Hobbes8 Wed 04-Nov-15 10:12:48

Have you seen a dermatologist? It's not clear from your post. I'm not sure several GPs would be any more helpful than one GP, in that none of them would have specialist dermatology training.

Mrsmorton Wed 04-Nov-15 10:13:50

I had this for years. Misdiagnosed as fungal but finally now diagnosed as eczema and under control. Total relief for me.
It literally took 10 years to get the right diagnosis.

I don't want to be a cock but some paragraphs would have made your post a lot easier to read. Sorry flowers

The relief of being able to sit in a meeting and not itch to the point I break into a sweat it just phenomenal and I'm sleeping much better too.

Were you bathing, showering or swimming in France? Bathing for me makes it worse unless I put loads of salt in the bath. I don't have a bath any more and that has helped.

Hobbes8 Wed 04-Nov-15 10:14:03

Oh and it could be lichen schlerosus. I have it (although I may not know how to spell it!) and it requires steroid cream rather than anti fungal, but it has to be used quite sparingly on the genitals because it can thin your skin.

Mrsmorton Wed 04-Nov-15 10:20:44

Yes, I'm lucky that on of the GPs has a special interest in dermatology. He said if it didn't respond to eczema treatment, they would investigate for lichen sclerosis.

upthegardenpath Wed 04-Nov-15 10:22:50

Sorry about typos - bloody autocorrect on ipad isn't helping.

Apparently not lichen schlerosus Hobbes (GP tested) and the vulva clinic lady was part of dermatology, apparently...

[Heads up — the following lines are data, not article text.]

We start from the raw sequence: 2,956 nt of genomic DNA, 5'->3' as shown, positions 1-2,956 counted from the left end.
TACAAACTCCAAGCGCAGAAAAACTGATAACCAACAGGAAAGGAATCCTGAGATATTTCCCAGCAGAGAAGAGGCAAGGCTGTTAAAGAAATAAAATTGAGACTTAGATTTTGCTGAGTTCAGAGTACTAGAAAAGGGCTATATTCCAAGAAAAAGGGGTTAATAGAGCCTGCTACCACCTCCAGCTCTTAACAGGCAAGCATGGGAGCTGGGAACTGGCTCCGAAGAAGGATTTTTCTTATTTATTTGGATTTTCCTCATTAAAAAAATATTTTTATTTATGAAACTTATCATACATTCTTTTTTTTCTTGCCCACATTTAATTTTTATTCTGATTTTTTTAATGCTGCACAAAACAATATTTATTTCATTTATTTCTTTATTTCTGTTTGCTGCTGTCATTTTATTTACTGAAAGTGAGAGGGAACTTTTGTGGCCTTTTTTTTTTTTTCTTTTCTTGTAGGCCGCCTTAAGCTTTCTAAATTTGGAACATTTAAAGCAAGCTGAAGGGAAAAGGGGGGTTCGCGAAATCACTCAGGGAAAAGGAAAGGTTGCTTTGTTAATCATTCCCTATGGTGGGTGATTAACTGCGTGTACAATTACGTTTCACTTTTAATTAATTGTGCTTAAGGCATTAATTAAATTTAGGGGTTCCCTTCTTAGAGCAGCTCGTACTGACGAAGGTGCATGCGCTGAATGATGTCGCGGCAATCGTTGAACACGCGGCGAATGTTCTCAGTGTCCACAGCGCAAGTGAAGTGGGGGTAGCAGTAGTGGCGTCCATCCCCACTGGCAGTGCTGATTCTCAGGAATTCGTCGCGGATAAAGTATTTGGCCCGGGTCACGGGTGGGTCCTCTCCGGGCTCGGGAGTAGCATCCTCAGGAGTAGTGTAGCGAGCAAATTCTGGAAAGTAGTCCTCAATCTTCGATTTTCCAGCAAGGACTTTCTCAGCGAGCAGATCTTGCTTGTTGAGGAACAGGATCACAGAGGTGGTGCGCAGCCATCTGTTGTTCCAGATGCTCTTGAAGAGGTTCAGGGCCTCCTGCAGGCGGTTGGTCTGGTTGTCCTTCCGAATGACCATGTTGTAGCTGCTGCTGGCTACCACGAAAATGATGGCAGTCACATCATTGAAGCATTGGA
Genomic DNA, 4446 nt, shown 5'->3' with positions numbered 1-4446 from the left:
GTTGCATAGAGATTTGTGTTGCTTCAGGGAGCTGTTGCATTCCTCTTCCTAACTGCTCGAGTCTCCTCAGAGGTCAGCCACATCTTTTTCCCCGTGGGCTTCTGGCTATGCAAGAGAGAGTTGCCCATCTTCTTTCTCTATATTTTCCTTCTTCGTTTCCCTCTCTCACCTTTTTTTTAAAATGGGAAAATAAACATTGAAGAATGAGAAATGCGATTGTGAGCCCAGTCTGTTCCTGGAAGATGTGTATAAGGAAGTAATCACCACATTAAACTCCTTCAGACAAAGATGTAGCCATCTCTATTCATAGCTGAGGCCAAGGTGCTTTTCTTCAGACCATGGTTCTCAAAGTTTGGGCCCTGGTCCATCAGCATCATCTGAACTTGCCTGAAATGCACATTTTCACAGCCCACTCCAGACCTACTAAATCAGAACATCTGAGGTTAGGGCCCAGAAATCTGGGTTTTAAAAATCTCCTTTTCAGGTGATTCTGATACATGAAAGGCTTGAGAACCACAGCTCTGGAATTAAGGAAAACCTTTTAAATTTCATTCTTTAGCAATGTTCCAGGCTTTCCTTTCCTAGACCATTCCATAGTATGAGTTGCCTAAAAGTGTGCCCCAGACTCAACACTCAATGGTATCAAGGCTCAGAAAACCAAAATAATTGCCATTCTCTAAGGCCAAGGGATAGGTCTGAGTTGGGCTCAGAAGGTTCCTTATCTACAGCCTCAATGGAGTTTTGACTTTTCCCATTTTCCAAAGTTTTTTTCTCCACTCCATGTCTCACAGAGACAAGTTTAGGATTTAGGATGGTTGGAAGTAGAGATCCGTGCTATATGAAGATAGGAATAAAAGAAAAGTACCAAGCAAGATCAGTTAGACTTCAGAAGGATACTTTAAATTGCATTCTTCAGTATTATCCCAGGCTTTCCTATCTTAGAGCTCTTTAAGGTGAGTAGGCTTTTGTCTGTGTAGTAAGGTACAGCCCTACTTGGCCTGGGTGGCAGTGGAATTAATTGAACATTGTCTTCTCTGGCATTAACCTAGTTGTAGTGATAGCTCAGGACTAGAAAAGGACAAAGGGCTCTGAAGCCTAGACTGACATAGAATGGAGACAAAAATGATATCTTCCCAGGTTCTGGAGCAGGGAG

Thanks Mrsm - can I ask what helped your eczema, in the end? I've never had eczema anywhere before even as a child. Not keen to use steroidal cream on bits, though one GP did offer it to me. No, I didn't bathe or swim in France because all outdoor and was too cold. I usually only shower over here. rarely bathe and if so, use epsom salts. Also, I was in France this year, same place, same time of year, same length of stay - the itch didn't disappear this time, but got worse sad

upthegardenpath Wed 04-Nov-15 10:42:46

maybe I need to return to my GP then....problem is when you see different medics over the years and don't have any continuity.

ggirl Wed 04-Nov-15 10:46:38

Op have you never tried steroid cream?

Ime its only thing that works for eczema ,besides religious emollient use

upthegardenpath Wed 04-Nov-15 10:59:45

Hello ggirl, no I haven't tried steroid cream, as I am worried about the thinning skin side affect. I suppose I should go back to GP if nothing else works and see if it does help, though.

Thing is, though the skin is sometimes scaly and shedding, I have tried several eczema creams (natural and more chemical ones) but although they often have a good effect for a couple of days at most, this then fades away and the itch returns, even though I continue using cream.

What definitely makes the area worse are creams which are too oily/greasy, which some emollients for eczema seems to be.

Beebar Wed 04-Nov-15 11:09:02

Do not ever use steroids in any shape or form - pred or topical... They are the devil's work and are currently under review with the FDA.

Check out the book 'The Eczema Diet'. I don't follow it religiously and not agree 100% with everything in it, but it gives loads of invaluable advice.

Also check out this site:

itsan.org/

Corticosteroids are merely a band aid and can mask signs of infection, can worsen eczema, can cause awful, life changing side effects. They are extremely difficult to wean off of. Do not touch if you value your sanity and long term health.

Beebar Wed 04-Nov-15 11:11:30